Science

Vienna, the capital where water flows from the source – Sciences et Avenir

Clean air, picturesque waterfalls and green forests: the water flowing in abundance from the taps of Vienna finds its source in the heart of the Alps, in a preserved environment that is the pride of the inhabitants of the Austrian capital.

As a drought wreaks havoc across Europe, a city of almost two million stands out. It does not foresee any rationing in the coming decades, and for good reason: it has a jealously guarded treasure.

To open it, you need to get lost in the southeast of this central European country, in the mountains at a distance of about 150 kilometers.

In the regions of Lower Austria and Styria, almost a century and a half ago, the metropolis acquired a protected area of ​​​​675 square kilometers without agriculture, tourism and industry.

In times of global warming, this wealth has become invaluable: 70 sources of crystal clearness are plentiful, far from soil pollution, in a territory of wild beauty that is closed to the public.

– “Agape” –

“About 10,000 liters flow out per second, and we take 560 for Vienna,” explains security guard Johannes Zöchling, “very proud” of watching the most important of them in a stream called Klaffer, discovered at an altitude of 655 meters above sea level .

He comes to throw himself into a river called Saltsa, which curls up in a deep valley, completely uninhabited.

A 90-meter tunnel dug into the rock leads to a majestic underground spring with water at a temperature of less than six degrees, which, after minimal treatment, will flow directly into the houses in about 36 hours.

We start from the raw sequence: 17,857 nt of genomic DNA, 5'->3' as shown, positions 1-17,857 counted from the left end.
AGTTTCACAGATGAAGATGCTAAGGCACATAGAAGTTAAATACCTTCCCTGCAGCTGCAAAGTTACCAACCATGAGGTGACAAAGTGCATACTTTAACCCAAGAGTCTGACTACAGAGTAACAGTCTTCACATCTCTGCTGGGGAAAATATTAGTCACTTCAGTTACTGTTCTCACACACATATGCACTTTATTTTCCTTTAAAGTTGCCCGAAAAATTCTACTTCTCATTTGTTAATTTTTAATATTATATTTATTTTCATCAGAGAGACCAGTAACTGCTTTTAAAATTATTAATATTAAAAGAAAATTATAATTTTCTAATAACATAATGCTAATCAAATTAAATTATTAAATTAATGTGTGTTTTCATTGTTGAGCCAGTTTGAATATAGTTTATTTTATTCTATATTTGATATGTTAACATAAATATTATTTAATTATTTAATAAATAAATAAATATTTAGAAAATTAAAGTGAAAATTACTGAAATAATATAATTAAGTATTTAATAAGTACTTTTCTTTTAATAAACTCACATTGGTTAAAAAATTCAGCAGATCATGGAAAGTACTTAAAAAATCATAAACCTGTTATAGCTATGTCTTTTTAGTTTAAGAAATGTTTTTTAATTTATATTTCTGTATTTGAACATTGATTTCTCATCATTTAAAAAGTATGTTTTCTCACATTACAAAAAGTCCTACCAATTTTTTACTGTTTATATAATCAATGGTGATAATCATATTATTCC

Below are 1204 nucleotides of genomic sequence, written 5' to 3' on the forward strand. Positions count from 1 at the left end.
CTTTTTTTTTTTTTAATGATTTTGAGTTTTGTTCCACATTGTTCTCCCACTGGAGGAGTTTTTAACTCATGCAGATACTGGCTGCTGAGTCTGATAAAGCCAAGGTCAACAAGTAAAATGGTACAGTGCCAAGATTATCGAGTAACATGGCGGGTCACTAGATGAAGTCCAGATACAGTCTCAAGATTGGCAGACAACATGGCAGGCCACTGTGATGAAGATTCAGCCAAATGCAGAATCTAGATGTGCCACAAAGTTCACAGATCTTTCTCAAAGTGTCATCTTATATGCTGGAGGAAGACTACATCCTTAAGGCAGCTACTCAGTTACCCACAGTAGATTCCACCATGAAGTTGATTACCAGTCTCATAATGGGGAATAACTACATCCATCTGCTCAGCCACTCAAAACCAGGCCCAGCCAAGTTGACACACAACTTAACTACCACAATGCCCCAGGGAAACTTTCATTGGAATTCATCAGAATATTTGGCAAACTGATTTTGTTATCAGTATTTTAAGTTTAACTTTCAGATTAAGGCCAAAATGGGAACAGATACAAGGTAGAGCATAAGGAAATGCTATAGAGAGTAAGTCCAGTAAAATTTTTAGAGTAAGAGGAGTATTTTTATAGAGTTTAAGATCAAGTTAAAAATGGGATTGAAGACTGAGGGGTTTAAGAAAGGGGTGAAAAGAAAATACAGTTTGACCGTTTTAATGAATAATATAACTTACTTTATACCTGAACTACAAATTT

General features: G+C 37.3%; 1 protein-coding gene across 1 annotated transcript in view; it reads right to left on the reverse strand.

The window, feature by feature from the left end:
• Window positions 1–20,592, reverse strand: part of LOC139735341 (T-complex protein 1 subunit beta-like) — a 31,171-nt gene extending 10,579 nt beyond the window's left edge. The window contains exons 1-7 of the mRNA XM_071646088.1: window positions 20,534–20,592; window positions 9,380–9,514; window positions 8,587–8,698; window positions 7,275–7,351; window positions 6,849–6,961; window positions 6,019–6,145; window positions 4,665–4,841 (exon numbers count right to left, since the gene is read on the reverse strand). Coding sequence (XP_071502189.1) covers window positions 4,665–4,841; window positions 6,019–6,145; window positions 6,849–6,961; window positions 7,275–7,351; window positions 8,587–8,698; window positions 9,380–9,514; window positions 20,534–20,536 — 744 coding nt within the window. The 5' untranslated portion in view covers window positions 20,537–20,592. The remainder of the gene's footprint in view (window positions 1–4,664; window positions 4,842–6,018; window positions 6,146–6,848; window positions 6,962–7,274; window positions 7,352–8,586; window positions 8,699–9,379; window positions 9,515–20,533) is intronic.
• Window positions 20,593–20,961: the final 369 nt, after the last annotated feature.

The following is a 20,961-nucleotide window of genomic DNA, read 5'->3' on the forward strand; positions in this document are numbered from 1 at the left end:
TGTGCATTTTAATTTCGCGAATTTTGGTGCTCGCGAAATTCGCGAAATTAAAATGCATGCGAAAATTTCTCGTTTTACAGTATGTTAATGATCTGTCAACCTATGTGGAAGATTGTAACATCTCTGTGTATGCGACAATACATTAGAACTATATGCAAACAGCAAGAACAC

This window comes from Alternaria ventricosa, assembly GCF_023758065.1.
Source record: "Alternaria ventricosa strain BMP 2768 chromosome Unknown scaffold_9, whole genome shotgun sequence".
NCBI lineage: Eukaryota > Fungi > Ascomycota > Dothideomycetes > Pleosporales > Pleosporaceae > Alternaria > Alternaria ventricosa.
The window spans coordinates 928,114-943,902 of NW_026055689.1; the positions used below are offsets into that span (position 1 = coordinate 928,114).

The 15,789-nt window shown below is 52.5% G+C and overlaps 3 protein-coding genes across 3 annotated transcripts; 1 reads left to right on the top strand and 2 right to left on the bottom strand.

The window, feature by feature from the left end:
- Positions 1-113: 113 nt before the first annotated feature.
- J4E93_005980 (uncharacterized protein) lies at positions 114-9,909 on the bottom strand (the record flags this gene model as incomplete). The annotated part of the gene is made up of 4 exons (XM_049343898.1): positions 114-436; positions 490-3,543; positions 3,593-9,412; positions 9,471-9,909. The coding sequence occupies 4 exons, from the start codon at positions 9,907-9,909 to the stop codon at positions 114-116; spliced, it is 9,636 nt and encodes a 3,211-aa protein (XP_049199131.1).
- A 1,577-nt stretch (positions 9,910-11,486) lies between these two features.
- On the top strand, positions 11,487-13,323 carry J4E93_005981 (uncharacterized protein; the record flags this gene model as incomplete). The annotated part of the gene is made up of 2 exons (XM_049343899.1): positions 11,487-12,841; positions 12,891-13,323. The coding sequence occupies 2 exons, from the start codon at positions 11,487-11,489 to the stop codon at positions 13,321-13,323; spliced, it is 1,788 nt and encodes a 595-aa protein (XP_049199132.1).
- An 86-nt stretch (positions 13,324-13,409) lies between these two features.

The original transportation system, consisting entirely of 130 aqueducts, was created during the Austro-Hungarian Empire to fight cholera.

“And all this without a single pump and without the slightest emission of CO2,” says Astrid Rompolt, spokesman for the municipal water company Wiener Wasser.

The fluid “flows by natural slope”, which was a feat for the time, and even generates “a little hydraulic power”.

“I remember how the Chinese officials came to see it and were speechless,” she smiles, pointing to one of the 31 Côte d’Azur reservoirs scattered throughout the city, over which European hamsters frolic on their way to extinction.

At the other end of the pipeline, the people of Vienna are well aware of their comfort: this exceptional offer offers them unbeatable value for money.

Each of them consumes 130 liters of tap water per day – the European average – for less than 30 cents compared to 45 cents, for example, in Paris.

– Fountains and pools –

Stop fueling fountains, pools and automatic watering without remorse, while limiting the use of plastic bottles.

While the relentless sun sets in the hot hours on the treeless avenues of the city center, citizens and tourists can use 1,300 drinking water fountains and 175 gentlemen for free.

Kids have fun on the water playgrounds with artificial ponds and large lawns.

It is one of the elements for which Vienna has received several awards for its high quality of life according to international rankings, such as the Economist Intelligence Unit’s ranking, which again placed the city at the top of the pedestal. globally this year.

“There is no question of privatizing this service of general interest,” says environmental assistant Jurgen Chernogorsky. “On the contrary, we are investing a lot of money in future generations.”

A 2050 strategy has been adopted to adapt the growing city to the sultry summer. Vienna forecasts a 15% increase in consumption and thus renews 30 kilometers of pipeline per year.

Access to drinking water has even been guaranteed by the Constitution since 2001, which is unique in the world, the municipality boasts on its website.

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